A Dist-mas Miracle

Our recent recording of “The Quirkiest 1980s Christmas songs” was an especially fun one for me, as I am a big fan–perhaps even an aficionado!–of Christmas songs. Secular or religious, it doesn’t matter, but I will confess that my fondness for them is especially focused on older tunes from the 50s and 60s, the ones I would hear on our stereo at home or on the TV at my grandparents’ house when I was quite young during the 70s. My appreciation for holiday music produced after the 60s didn’t develop until I was a young adult. And while I *think* I might have been a tad stubborn in that process, intervention and support from beloved college buddies served to broaden and update my Yuletide musical taste (whew!). Before my repertoire expansion, however, my love for those older songs led me to begin a college tradition during December of 1989 using the cutting-edge technology available at my school.

My family had a fair amount of those sentimental Christmas songs of my youth on vinyl, and at some point during high school I created a mixed tape for myself of my favorites, the ones that inspired a visceral reaction and transported me back in time to Decembers past. After my first Thanksgiving at home as a college student, I returned to school armed with that cassette and ready to experience the holiday season on campus. I vividly recall popping the tape into my boombox in my dorm room and immediately feeling a strong urge to share my love for those tunes with my new friends, all elsewhere occupied on campus at that moment.

It just so happened that the college I attended had a state-of-the-art technology initiative program in place, and in addition to a new laptop, each student received a corded landline phone that gave access to a campus-wide digital voice mailbox system. One of the many features of this system included the ability to create a distribution list of recipients for any voice message that a user wished to send. While this tool was mainly useful for the various departments & clubs for more effective communication, I suddenly realized that evening that it was also the vehicle for my music-sharing wish! I eagerly shifted my attention from the 6-8 page essay due at the end of the week, learned how to create a “dist list” of friends on my phone, held the receiver up to my boom box to record a 20-ish second clip, and sent out my moment of joy for others to experience asynchronously. I couldn’t have anticipated it at that first procrastinating moment, but because of the appreciative replies I received to that first holly-jolly share, a three-year December tradition was born. (It would have been four years if not for my participation in a study-abroad program my senior year; I was thwarted by the lack of a cassette player and access to the voice mail system.) My holiday music dist list steadily expanded over the next three years as I discovered how much and how many people enjoyed receiving those clips. (My only regret: I did not know Will well enough in college to have included him!) When I reflect on that experience now, I’m realizing, even as I type, that it effectively served as a primitive form of social media… and content creation!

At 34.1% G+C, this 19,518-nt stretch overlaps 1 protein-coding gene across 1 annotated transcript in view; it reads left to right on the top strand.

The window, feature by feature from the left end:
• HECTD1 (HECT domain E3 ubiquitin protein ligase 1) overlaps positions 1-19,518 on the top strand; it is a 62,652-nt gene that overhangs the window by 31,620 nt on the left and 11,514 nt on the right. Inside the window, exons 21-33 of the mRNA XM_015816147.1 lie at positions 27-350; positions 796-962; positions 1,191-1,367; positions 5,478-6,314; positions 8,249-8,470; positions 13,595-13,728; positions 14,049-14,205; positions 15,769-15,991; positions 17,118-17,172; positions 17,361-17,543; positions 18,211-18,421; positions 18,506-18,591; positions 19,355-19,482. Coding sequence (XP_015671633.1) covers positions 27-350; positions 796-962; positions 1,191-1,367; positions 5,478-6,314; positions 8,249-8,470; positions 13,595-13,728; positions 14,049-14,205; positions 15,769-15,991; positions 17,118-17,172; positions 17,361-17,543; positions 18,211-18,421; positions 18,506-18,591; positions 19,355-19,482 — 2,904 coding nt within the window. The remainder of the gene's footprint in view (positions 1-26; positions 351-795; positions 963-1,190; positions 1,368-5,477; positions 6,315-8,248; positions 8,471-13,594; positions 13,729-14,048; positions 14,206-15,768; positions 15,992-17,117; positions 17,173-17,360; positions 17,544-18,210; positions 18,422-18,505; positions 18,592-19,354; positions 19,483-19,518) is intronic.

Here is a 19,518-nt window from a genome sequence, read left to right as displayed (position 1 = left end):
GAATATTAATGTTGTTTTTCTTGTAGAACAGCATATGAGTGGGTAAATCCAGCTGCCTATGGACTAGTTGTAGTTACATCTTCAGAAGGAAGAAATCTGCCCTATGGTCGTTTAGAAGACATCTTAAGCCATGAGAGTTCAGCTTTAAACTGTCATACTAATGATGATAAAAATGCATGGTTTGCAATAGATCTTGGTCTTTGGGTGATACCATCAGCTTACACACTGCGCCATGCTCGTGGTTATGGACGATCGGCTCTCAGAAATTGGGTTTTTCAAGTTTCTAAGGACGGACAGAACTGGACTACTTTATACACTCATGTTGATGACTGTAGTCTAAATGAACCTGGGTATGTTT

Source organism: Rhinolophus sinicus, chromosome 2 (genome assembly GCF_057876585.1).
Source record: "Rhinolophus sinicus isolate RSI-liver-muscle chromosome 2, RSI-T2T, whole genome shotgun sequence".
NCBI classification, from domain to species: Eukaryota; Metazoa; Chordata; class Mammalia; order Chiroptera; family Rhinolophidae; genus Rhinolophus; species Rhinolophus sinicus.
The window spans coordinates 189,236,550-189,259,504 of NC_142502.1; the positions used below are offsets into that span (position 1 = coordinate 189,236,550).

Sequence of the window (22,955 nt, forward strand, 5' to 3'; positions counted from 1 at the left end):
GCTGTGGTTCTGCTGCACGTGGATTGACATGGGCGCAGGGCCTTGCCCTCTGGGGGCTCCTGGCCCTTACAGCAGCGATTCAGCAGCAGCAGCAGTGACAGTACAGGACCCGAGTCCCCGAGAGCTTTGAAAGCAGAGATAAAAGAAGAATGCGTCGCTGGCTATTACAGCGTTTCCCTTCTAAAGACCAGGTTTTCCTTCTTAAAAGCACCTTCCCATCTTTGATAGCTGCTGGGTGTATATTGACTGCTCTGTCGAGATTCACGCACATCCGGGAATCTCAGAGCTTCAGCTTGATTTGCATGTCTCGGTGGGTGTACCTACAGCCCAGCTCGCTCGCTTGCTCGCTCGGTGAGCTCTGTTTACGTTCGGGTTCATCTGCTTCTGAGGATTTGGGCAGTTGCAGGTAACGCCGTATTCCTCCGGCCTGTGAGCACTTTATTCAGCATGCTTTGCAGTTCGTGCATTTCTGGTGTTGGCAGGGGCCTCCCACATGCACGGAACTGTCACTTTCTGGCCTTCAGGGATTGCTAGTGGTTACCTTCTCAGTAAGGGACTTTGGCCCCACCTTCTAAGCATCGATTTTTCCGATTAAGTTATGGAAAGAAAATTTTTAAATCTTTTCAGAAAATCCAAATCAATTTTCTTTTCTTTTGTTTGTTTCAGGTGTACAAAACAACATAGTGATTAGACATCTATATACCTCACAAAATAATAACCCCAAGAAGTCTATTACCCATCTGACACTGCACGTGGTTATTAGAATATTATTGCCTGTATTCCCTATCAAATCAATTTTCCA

Reader, you have my wishes for a joyful December as you celebrate— or choose not to celebrate— with whatever traditions you hold dear. (Thanks go to my friend and college roommate Lucy for the inspiration to document this experience!) Let us know if you have any holiday tradition that began at college or when you were a young adult.

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